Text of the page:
ECE linked to obesity in kids: study

Canadians parents whose children attend daycare or who are cared for by an extended family member may want to keep close tabs on their kids’ weight, according to a recent study out of Quebec.

Researchers at the University of Montreal and the CHU Sainte-Justine Hospital Research Centre say they’ve made a link between children in daycare and their chances of becoming obese between the ages of four and 10.

“We found that children whose primary care arrangement between 1.5 and 4 years was in daycare-center or with an extended family member were around 50 per cent more likely to be overweight or obese between the ages of 4-10 years compared to those cared for at home by their parents,” lead researcher Dr. Marie-Claude Geoffroy said in a statement Monday.

“This difference cannot be explained by known risk factors such as socioeconomic status of the parents, breastfeeding, body mass index of the mother, or employment status of the mother.”

Fellow researcher Sylvana Cote advised parents not to worry, but suggested they “ensure their children eat well and get enough physical activity, whether at home or at daycare.”

The findings were published in the medical journal Pediatrics.

For six years researchers followed 1,649 families with kids born between 1997 and 1998. The children were measured for weight and height at ages four, six, seven, eight and 10.  Their childcare situations broke down as follows: 30 per cent attended daycare; 35 per cent were in a family or home-based daycare; 11 per cent were cared for by an extended family member; five per cent were cared for by a nanny and 19 per cent were cared for at home by their parents.

The study found that children who attended daycare regularly were 65 per cent more likely to become overweight or obese. Kids who were cared for by an extended family member were 50 per cent more likely to be overweight or obese compared to kids who were cared for at home by their parents.

Every increment of five hours spent in either a childcare centre or with a relative per day increased a child’s odds of being overweight or obese by nine per cent, researchers say.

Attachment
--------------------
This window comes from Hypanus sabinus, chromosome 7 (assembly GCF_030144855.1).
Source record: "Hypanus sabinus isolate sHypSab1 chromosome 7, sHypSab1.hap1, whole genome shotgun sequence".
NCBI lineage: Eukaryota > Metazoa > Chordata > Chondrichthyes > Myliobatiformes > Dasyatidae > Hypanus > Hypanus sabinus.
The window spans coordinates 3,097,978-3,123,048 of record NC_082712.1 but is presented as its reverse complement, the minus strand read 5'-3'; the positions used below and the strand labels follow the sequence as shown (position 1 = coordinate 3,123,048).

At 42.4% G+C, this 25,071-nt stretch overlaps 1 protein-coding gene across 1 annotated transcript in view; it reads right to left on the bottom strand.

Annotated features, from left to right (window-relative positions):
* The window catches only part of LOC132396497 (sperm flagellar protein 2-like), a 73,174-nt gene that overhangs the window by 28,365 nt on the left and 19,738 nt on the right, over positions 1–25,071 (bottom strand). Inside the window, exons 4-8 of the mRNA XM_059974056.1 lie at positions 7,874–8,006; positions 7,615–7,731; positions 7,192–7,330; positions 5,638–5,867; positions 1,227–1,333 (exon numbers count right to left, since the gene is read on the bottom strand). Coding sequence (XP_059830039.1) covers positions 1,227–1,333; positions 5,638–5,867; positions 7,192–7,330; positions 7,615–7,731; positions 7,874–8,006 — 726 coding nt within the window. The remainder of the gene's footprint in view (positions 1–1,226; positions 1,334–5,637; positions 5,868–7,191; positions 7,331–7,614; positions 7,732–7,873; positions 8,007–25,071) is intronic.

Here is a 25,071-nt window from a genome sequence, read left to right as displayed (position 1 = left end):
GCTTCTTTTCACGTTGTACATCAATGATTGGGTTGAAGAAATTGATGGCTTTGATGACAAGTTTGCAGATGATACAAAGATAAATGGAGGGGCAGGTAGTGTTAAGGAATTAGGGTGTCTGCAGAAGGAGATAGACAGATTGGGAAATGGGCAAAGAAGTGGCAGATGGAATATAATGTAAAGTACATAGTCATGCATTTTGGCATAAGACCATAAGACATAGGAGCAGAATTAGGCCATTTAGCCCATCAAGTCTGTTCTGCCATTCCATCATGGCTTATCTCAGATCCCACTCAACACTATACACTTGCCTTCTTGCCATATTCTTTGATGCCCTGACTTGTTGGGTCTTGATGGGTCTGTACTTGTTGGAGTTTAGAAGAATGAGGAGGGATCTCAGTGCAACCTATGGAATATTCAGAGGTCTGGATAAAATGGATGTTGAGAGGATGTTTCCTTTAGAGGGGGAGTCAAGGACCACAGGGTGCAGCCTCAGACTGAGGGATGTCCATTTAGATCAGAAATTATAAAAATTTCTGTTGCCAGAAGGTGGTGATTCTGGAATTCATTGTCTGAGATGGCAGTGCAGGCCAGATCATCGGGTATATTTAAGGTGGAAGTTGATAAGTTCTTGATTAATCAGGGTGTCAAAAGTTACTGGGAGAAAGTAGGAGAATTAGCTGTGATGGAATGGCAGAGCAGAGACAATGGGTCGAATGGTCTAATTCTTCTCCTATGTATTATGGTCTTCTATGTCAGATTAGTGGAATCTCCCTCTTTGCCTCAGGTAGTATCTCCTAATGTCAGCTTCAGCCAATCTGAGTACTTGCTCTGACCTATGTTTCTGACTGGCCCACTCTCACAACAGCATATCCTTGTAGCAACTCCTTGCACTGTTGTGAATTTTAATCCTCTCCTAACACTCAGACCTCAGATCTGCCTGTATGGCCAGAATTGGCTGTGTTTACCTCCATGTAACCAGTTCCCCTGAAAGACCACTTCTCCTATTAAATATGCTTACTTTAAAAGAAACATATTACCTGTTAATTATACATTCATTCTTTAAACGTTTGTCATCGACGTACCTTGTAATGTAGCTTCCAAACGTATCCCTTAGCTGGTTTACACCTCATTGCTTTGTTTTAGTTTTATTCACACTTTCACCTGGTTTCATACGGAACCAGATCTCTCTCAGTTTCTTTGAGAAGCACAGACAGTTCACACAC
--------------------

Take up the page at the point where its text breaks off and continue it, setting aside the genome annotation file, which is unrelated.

Article found here:–daycare-linked-to-obesity-in-kids-study

These articles/reports/studies would give us a good answer why:

1.    Neufeld is against four-year-old kindergarten. He’s also against five year-old kindergarten. And possibly even six-year-old kindergarten.
       “It takes six years of ideal conditions where a child gives his heart to his parents,” says the Vancouver-based Neufeld.

2.   “Secure children – Secure parents – The role of family in the 21st century”
      Statement given at a Swedish Parliament seminar on December 10, 2008.

3.   “Are the Swedish state family policies delivering?”
      Statement given on May 25, 2010 at the EU-sponsored FamilyPlatform conference in Lisbon. Gives a short overview.

4.   “Busting the Myths of Swedish Family Policies”
      YouTube recording of a 60 minute speech in Ottawa on May 5, 2011. The most extensive presentation recorded or written.

5.   “Work-Family Balance: The importance of Family Focused Solutions”
       Statement given at a United Nations Expert Group Meeting in New York on June 3, 2011. The shortest presentation, but has extensive references.

6.   Dr Sarah-Eve Farquhar (2008), “Assessing the evidence on early childhood education/childcare”

7.    Nurturing Children: Why “early learning” doesn’t help, article from the Institute of Marriage and Family Canada


Related Links:


From the Smiths:

Updated 5 October 2012:  One year on (Craig Smith’s Health) page 7 click here


Needing help for your home schooling journey:


Here are a couple of links to get you started home schooling:


This link is motivational:


Social Security (Benefit Categories and Work Focus) Amendment Bill

Make a submission: Reject compulsory Early Education for 3 year olds